Two Hatton Garden raiders posed as workmen to break into a high-end London jewellers in a burglary bearing striking similarities to the daring multi-million pound heist five years later, a court has heard.
Terry Perkins, 68, and Daniel Jones, 59, described as “premier league criminals”, are alleged to have broken into Chatila jewellers in Old Bond Street on the August bank holiday weekend in 2010.
The men, wearing high-visibility jackets, are said to have gained access to the building before attempting to drill into the safe of a rear office containing over $50m worth of jewellery, Southwark Crown Court heard.
They were unable to break the safe but did gain access to a ground floor show room, where they are alleged to have stolen £1 million in jewellery and precious stones, prosecutor Philip Evans QC said
Perkins, from Enfield, denies one count of burglary at the Mayfair jewellers between August 28 and August 31 2010.
Jones, also from Enfield and a “close associate” of Perkins, pleaded guilty to his role at an earlier hearing ahead of the trial, the jury was told.
The men were two of those who carried out “one of the biggest burglaries in English history” when they stole at least £14 million worth of goods from deposit boxes in the basement vault of Hatton Garden between April 3 and April 5 2015, the court heard.
Both pleaded guilty to their part in the plot, which prosecutor Mr Evans said bore “striking” similarities to the burglary at Chatila.
This included the targeting of a highly-secure premises over multiple days on a bank holiday weekend and the use of high-visibility clothing as a distraction.
He told the jury: “The similarities between the burglary at Chatila back in 2010 and the burglary at Hatton Garden Safe Deposit are striking.
“They are striking in their similarities.
“Those similarities, say the prosecution, are not simply explained by coincidence, but because Perkins and Jones were involved in both.”
It is alleged entry was gained to the communal lobby next to the Chatila store through the front door, using a key or key code.
The lift doors on the ground floor were forced open and two ladders used to gain access down the lift shaft to the basement, the court heard.
A hole was then made in the wall of the lift shaft to allow access to the rest of the basement, where a door was breached so the men could climb the stairs up to the ground floor level of Chatila, Mr Evans said.
An attempt to breach a safe in the rear office, where jewellery was kept over holiday periods, failed but cabinets in the main showroom and corridor were forced open.
A blue and black glove was found in the electrical alarm cupboard at Chatila by an electrician on September 3, days after the burglary, which proved a “partial” match for Jones, the court heard.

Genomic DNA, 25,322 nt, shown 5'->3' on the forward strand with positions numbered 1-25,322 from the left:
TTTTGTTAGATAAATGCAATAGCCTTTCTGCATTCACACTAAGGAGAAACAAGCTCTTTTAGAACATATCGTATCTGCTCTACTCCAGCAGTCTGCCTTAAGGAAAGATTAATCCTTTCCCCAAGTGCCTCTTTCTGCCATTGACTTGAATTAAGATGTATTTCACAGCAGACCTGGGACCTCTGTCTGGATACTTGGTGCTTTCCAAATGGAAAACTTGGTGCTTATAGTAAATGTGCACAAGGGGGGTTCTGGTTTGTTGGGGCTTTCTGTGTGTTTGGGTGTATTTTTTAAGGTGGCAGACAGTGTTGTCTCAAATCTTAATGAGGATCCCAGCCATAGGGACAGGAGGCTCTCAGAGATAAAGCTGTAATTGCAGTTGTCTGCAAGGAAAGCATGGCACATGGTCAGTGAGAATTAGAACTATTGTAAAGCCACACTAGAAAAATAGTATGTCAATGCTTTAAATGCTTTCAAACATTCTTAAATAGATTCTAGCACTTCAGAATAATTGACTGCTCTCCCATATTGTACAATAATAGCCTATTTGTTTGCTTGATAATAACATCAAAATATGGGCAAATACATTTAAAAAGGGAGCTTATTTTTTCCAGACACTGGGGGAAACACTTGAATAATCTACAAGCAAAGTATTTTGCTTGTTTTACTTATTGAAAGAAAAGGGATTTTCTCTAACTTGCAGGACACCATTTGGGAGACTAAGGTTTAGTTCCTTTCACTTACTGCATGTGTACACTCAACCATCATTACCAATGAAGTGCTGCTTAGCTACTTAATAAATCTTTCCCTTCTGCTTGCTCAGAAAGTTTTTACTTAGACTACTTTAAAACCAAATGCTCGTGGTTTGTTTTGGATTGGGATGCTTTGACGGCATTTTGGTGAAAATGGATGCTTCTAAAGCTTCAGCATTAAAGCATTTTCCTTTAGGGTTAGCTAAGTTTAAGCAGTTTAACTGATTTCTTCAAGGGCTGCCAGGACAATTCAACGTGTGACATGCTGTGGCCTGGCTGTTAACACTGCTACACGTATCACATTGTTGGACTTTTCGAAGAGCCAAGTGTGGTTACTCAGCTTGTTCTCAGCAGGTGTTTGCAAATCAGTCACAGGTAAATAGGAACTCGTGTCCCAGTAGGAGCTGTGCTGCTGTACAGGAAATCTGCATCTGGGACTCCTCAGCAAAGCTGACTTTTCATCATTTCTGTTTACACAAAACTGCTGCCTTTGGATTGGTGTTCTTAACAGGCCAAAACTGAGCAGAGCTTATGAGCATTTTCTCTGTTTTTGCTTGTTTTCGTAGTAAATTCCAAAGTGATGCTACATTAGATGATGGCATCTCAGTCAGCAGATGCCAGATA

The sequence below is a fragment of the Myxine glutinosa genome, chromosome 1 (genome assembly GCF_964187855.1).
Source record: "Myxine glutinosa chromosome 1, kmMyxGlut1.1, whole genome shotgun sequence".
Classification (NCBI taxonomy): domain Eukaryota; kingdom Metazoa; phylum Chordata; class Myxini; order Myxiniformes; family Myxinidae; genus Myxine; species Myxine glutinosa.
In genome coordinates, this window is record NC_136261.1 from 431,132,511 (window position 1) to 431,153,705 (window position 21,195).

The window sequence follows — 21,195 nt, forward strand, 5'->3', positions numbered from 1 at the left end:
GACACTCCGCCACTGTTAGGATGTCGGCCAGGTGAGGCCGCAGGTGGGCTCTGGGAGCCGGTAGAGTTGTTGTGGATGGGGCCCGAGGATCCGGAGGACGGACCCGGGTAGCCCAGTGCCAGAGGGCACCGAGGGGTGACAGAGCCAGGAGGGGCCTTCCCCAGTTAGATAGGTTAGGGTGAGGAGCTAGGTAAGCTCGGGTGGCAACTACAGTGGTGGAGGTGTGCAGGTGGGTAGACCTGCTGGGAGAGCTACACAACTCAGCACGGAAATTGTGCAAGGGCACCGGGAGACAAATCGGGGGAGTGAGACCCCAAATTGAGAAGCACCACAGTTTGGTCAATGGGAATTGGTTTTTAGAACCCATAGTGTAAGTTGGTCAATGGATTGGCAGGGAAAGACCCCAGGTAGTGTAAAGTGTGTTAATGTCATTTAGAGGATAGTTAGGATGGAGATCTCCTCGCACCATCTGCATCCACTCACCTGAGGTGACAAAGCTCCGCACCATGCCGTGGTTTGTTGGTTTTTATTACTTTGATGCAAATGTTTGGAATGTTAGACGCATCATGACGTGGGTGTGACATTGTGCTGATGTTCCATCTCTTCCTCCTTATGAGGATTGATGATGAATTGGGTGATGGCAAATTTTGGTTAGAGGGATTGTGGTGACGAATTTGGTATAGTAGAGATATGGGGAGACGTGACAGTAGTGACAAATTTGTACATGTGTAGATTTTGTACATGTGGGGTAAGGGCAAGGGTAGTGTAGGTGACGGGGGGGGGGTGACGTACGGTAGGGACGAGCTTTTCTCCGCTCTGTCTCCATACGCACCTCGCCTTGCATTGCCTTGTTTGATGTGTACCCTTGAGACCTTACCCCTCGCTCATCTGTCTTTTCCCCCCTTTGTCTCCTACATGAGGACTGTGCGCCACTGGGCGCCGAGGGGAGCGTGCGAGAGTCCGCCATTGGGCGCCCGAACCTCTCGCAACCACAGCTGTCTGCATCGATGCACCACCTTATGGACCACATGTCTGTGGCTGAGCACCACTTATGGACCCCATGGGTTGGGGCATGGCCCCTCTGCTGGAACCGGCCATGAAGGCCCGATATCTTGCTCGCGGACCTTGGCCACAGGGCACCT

The sample was analysed again using more sensitive techniques in 2015, Mr Evans said.
“It is estimated that the probability of the profile coming from someone other than Jones was one in a billion,” he added.
A “milky fluid” was also found sprayed on the store’s display cabinets, similar to one left at the premises at Hatton Garden five years later.
Matthews, who runs a scrap metal dealership in east London and is described as a “long-term associate” of Perkins, is alleged to have been in possession of items stolen from the Chatila burglary, the court heard.
The prosecution said he is not accused of being involved in the burglary or disposing of the goods from the premises.
Police, who searched his office in August 2015, found a black plastic bag hidden behind a removable ceiling tile containing 50 diamonds worth £48,750, two emeralds and a jewel encrusted bangle identified as being stolen from Chatila.
Fingerprints belonging to Matthews were found on a plastic seal bag containing one of the emeralds, Mr Evans said.
The court heard how police covertly recorded Perkins and Jones in a car in May 2015 following the Hatton Garden burglary, and heard them mention by description – not name – an earlier raid.
According to a transcript read to court, Jones said: “One box would have probably been more than all them boxes in there.” He later adds: “It would have frit the f****** life out of ya, I’ll tell you know that cos they are all riff raff down there.”
Prosecutor Mr Evans said: “That, say the prosecution, is a rather unflattering description of the Hatton Garden area.” He said Jones’ later comment – “Up there you’re talking serious” – was a reference to the “type of people who frequent Mayfair”.
“Wealthy people who may shop in a jewellers like Chatila,” he said.